Synthetic Corpse Helps Indigenous Nursing Students Align School and Culture

Brittney Ironmaker-Matt remembers her first experience with a human corpse.

“The presence is really strange,” she said. “I had a hard time”

She could feel it spiritually, she recalls. And, as the only Indigenous student in her class at the time, “Everyone was like, ‘What’s their problem? “”

Ironmaker-Matt is a descendant of the Salish Kootenai and is part of the Sisseton-Wahpeton tribe. She is studying to be a dentist and needs to know all the bones and organs in the body.

Ironmaker-Matt will be among the first graduates of Salish Kootenai College’s four-year nursing program; it is the first tribal college in the country to offer one.

In a recent biology class early in the morning, she removes the sutures from another corpse – but this time it’s a synthetic. The corpse – its name is Harmony – looks and feels like a real human body.

“That’s exactly how they feel, even their mouths,” Ironmaker-Matt described. “Exactly how they feel.”

She says that when she had to interact with the real corpse years ago, it was only a few weeks after losing her grandmother. As a child, she was taught that it was inappropriate to work with corpses because it was against her cultural beliefs.

She said the stress of having to go against her belief is an experience other Indigenous people must go through as they navigate higher education – and it’s a deterrent that might keep them away. away from the medical field.

“You don’t just cut and touch a body,” said Ironmaker-Matt. With Harmony, however, “you can do it all.

“It is crucial that we have touch and feel, because it facilitates our learning process. ”

Harmony is one way Salish Kootenai College tries to align education with the cultural beliefs of its students – not only to aid retention, but also to train much-needed healthcare workers. as the COVID-19 pandemic continues.

“This is important because otherwise they might choose not to pursue these fields,” said Sandra Boham, president of Salish Kootenai College, “because they don’t want to have a choice between living their values ​​and their profession. ”

This year the school’s nursing students can meet in person, unlike last year when all classes had to be online and many students couldn’t meet Harmony.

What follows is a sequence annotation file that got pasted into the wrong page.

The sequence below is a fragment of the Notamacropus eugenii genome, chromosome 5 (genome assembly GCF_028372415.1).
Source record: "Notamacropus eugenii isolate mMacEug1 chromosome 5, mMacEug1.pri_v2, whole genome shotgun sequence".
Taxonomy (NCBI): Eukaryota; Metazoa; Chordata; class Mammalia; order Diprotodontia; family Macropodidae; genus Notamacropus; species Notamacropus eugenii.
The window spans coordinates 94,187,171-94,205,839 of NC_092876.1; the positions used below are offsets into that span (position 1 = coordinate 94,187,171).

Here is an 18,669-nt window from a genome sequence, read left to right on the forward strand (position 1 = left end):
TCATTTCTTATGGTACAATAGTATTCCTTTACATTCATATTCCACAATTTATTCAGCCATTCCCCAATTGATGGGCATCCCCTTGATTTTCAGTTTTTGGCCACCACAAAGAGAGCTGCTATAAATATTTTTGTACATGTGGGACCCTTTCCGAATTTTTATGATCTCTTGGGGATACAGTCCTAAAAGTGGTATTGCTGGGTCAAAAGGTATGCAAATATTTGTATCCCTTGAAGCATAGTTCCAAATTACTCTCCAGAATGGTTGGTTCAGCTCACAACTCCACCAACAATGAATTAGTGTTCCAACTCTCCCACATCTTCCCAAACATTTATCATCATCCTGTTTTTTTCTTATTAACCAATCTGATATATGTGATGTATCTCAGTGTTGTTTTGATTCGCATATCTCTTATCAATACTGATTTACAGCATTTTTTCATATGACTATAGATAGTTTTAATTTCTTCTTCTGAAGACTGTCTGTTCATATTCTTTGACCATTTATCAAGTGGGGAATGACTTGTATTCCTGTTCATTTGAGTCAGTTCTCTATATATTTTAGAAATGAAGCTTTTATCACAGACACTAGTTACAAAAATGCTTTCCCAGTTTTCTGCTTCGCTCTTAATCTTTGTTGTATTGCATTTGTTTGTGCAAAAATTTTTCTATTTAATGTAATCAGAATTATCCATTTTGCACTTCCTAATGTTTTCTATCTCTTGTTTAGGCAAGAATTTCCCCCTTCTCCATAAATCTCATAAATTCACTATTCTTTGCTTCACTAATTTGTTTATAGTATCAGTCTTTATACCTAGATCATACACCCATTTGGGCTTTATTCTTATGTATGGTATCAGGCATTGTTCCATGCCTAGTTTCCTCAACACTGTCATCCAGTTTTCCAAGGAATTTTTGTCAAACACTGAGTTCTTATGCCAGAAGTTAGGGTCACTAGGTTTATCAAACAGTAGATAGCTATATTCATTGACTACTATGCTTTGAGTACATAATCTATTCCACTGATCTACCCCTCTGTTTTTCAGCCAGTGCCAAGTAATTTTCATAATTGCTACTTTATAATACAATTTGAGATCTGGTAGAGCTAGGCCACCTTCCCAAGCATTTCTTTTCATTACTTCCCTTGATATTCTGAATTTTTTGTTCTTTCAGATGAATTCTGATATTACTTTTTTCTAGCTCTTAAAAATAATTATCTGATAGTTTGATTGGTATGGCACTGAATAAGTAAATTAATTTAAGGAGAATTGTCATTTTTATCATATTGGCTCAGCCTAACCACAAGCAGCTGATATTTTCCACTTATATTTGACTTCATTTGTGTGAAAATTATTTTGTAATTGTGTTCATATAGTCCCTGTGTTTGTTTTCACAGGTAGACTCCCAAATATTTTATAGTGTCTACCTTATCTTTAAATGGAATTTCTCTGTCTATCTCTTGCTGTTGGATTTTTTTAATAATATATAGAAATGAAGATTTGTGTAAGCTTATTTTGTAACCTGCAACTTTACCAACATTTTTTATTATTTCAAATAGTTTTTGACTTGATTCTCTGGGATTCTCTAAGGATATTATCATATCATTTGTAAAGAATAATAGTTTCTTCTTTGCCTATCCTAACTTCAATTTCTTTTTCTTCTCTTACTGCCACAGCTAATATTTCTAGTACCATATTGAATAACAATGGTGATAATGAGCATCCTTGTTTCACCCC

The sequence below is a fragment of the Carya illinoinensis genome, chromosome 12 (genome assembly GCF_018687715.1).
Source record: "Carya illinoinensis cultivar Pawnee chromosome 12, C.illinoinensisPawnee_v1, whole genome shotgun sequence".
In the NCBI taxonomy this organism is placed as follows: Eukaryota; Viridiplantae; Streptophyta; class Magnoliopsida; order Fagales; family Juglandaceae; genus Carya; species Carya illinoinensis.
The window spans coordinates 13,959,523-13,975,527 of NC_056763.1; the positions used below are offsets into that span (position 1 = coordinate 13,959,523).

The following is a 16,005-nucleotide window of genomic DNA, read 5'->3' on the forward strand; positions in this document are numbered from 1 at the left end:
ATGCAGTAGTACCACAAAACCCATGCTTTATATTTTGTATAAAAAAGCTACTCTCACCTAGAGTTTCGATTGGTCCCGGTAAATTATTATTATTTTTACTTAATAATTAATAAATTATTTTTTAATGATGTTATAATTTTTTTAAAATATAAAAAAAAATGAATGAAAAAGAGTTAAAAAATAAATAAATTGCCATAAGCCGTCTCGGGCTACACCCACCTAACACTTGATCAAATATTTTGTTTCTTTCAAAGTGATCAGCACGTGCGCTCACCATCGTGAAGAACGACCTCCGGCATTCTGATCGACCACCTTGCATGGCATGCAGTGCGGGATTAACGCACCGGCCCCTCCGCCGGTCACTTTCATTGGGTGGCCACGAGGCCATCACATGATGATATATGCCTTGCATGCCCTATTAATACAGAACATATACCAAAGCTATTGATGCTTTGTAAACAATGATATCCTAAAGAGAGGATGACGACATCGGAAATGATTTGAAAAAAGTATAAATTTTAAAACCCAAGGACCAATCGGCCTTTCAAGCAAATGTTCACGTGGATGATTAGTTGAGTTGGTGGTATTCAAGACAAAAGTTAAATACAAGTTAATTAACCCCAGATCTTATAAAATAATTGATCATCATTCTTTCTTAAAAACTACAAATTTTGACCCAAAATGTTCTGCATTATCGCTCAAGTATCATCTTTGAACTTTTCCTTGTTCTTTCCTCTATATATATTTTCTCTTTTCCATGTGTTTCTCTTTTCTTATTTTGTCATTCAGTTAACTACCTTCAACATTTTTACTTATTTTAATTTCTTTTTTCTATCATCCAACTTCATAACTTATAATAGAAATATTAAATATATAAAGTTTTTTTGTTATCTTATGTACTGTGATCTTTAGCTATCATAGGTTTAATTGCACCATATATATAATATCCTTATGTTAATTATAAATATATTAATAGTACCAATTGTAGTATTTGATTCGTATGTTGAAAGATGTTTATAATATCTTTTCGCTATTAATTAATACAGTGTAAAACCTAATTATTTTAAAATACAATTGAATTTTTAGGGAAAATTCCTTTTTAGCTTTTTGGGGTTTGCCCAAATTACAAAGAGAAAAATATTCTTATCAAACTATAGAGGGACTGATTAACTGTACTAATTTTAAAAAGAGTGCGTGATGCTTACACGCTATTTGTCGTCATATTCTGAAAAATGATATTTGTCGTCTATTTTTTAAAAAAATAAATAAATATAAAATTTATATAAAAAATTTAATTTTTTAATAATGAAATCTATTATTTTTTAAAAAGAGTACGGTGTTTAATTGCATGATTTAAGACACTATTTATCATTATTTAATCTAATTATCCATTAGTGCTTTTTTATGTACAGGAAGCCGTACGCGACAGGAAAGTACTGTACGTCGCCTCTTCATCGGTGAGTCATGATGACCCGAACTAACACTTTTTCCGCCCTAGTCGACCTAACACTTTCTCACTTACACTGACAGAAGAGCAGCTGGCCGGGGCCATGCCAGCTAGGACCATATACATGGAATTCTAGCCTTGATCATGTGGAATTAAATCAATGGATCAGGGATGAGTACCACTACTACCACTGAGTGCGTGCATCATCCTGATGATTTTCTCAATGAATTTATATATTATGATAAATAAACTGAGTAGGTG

Boham said Harmony is the only synthetic corpse in Montana and the only one in a tribal college in the country.

Instructors should send Harmony to Florida for the interview, or what they call her “spa treatment”. The cost: a whopping $ 82,000 up front, plus a warranty of $ 20,000 per year.

“But that’s what students need today to be up to date and marketable,” Boham said.

Filling a community need

Boham says the college has maintained a 1% infection rate throughout the pandemic, and she attributes that to its students seeing masks and getting vaccinated as a health care responsibility, not just a personal choice . She says it makes their students equipped to be great health care providers.

“We just have to band together and be like a buffalo and head for the storm,” Boham said. “When we come out on the other side, it will be, ‘We did everything together, and everything will be fine. “”

Tribal colleges are generally integrated with tribal communities, where health disparities can be particularly glaring. Almost 70% of residents living around Salish Kootenai College – tribal and non-tribal alike – have underlying health issues, according to the Lake County Department of Health.

Bernadette Corum is the medical director of the local tribal health service. She said rural clinics urgently need health workers.

“I feel like even before COVID we had a shortage of healthcare workers here and on the reserve, but I know this is happening in all rural areas as well,” Corum said.

According to the US Department of Health and Human Services, about 46 million Americans live in rural areas, and without proper transportation or access to well-funded and well-staffed clinics, the health of rural communities suffers. And these problems are exacerbated in tribal communities.

Healthcare clinicians everywhere are suffering from burnout, but Corum says rural tribal healthcare programs across the country will feel the effects much longer than clinics in more populous areas.

“I foresee that we are going to need to continue for several years,” she said.

And while the need for rural health workers is great, Kristine Hilton, director of the nursing program at Salish Kootenai College, said the school is also focused on supporting the higher education pathways of its students. students.

“We know it’s hard to go to nursing school, even at the best of times it’s just not easy,” she said. “But during a pandemic, it’s even more difficult.

“Because we know life is coming and we don’t want them to drop out of school.”

Salish Kootenai College looks forward to graduating its first four-year nursing students in spring 2024.

Hilton says having more Indigenous medical workers – like Brittney Ironmaker-Matt – can help build trust with Indigenous communities. But she remembers a local student last year who personally called people for mammograms with great success.

“She said, ‘You’re in line for your mammogram,’ and because they knew who she was, when she showed up and everything… said Hilton.

Taylar Stagner is the reporter for Yellowstone Public Radio’s Report for America Indigenous Affairs.

Copyright 2021 Yellowstone Public Radio. To see more, visit Yellowstone Public Radio.


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